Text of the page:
Faces of the Trade: Tina Long-Baldwin

As she gets ready to top out, fifth-year apprentice Tina Long-Baldwin feels rejuvenated in finding the electrical industry as her second career.

“I was laid off from my first career in the printing industry,” she said. “My husband saw a commercial on tv about the JATC. I got my transcripts and went for the test and interview. And here I am five years later.”

Long-Baldwin believes the hands-on learning approach has been crucial to her development in the electrical trade.

“I like the on-the-job training. I’ve always wanted to learn the electrical field, but never had anyone to teach me. I figured this was a good opportunity to learn.”

And that opportunity has shown Long-Baldwin what separates the Youngstown and Warren JATC from others.

“The workmanship, skill and knowledge are one of a kind,” she said. “I’ve learned quite a bit, from being in a ditch to 80 feet in the air.”

In her spare time, Long-Baldwin assists her husband, Howard, with his bee farm. It was a unique introduction to the world of bees after recognizing something was off in their home garden.

“I noticed there weren’t any honey bees. We had a bad garden year and no pollination,” she said. “My husband got a few hives and next thing I know, we got more. Right now, we’re around 250-300 hives.”

Long-Baldwin and her husband have quite the passion for bees. Before following his passion and becoming a beekeeper, Long-Baldwin’s husband worked at Goodrich Landing Gear, but suffered an injury and had to retire.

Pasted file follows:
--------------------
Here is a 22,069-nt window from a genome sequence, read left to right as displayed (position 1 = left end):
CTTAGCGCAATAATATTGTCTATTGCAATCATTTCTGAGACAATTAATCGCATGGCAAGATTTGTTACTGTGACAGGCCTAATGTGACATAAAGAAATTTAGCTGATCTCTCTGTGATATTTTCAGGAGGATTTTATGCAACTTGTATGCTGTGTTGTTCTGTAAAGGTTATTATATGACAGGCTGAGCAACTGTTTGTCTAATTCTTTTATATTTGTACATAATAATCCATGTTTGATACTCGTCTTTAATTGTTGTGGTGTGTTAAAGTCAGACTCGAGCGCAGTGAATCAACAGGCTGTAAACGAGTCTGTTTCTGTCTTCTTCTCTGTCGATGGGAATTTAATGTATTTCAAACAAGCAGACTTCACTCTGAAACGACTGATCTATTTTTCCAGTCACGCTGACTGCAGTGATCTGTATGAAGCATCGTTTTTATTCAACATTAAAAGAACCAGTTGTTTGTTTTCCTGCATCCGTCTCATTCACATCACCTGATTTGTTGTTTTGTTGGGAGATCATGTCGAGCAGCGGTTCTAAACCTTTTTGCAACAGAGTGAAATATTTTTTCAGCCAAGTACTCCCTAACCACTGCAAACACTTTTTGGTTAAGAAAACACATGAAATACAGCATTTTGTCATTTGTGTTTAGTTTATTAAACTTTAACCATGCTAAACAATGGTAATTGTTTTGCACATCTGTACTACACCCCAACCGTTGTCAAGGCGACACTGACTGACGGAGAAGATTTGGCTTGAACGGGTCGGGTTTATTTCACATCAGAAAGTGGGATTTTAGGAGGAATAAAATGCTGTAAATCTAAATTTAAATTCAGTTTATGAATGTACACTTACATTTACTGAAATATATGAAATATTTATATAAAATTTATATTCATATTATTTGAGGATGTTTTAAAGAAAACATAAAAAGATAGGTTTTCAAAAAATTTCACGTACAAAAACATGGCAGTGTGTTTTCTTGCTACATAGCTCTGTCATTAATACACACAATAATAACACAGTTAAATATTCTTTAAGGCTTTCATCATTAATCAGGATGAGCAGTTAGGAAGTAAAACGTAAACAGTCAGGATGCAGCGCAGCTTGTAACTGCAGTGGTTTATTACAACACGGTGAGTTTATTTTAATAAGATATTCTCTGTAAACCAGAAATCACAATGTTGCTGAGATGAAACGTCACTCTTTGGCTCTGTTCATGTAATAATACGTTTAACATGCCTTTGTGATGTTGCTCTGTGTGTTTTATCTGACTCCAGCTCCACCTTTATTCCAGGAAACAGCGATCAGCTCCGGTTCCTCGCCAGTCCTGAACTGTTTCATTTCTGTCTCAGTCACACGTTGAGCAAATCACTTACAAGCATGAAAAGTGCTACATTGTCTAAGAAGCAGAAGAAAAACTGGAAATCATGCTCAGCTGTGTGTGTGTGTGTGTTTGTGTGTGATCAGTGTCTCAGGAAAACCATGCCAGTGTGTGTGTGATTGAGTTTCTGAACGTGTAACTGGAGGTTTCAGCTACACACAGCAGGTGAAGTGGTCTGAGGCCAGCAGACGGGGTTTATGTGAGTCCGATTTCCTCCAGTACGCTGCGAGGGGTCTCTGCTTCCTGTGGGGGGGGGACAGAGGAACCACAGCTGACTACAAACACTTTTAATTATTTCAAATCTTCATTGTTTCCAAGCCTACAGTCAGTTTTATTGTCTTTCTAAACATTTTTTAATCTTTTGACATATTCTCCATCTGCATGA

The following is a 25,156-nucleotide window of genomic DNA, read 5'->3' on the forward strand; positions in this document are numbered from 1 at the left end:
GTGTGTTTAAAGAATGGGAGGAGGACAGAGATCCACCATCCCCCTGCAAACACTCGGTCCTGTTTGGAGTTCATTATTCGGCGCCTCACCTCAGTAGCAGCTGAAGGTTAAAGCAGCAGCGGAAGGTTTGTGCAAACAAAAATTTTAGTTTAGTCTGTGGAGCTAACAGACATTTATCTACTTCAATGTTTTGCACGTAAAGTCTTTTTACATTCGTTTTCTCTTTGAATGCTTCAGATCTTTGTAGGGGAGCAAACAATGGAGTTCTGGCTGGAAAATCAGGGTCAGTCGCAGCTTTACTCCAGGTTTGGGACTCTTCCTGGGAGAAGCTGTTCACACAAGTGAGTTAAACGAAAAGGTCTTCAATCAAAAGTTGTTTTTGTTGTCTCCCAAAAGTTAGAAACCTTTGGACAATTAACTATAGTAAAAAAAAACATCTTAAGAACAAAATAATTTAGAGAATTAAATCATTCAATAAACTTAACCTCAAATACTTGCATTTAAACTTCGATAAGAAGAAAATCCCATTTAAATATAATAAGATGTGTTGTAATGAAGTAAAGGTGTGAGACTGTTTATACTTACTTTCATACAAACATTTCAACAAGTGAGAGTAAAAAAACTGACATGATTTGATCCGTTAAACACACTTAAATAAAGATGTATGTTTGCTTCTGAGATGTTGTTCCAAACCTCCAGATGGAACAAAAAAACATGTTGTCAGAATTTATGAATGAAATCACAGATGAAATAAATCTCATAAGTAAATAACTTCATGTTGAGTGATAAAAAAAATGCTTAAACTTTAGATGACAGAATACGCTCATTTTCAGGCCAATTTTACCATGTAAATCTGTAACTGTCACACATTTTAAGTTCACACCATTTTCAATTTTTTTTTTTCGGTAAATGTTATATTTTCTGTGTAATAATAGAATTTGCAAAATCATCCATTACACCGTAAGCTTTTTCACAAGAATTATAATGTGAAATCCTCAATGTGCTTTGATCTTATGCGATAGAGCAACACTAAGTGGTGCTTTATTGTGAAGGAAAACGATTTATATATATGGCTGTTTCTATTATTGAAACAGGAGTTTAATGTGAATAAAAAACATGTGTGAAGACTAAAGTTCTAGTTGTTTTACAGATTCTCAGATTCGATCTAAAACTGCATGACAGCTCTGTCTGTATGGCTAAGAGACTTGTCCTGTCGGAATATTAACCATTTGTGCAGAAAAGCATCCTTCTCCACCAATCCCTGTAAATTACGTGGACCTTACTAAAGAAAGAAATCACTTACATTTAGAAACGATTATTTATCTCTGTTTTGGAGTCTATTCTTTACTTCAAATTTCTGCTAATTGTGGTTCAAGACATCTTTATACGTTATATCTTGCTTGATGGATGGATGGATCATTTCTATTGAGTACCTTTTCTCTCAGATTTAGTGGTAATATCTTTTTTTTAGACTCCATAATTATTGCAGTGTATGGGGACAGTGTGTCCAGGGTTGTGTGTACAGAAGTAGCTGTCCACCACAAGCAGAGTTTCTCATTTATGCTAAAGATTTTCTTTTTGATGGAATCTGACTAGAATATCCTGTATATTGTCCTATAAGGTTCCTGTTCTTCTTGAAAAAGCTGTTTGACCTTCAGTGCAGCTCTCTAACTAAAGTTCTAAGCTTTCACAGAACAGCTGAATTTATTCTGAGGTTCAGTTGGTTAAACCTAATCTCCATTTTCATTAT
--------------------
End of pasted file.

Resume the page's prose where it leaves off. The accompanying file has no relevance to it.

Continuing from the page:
Baldwin’s Bee Bizz sells nucs, which is half of a hive, in addition to grafting queen bees. Long-Baldwin’s husband also receives certified breeder queen bees from Hawaii and Purdue University.

Later this year, bees will be sent out to help pollinate blueberry farms in Georgia. Bees have also been sent to almond groves in California along with Vermont, South Carolina, Minnesota and South Dakota.

As the summer season progresses, Long-Baldwin’s husband travels back and forth to southern Georgia to bring shipments of bees up to Ohio. One of the many things to do is the splitting of the hives. Long-Baldwin says for each hive split, two more can come from it. There’s also something tasty and delicious that comes from the hives.

“Raw honey,” Long-Baldwin exclaimed. “It’s natural and everybody loves it.”

After topping out, Long-Baldwin plans to continue reaching for new heights in the electrical field. She also intends on devoting more time to the bees.

“It’s very therapeutic in a way,” Long-Baldwin says. “They’re very intriguing creatures.”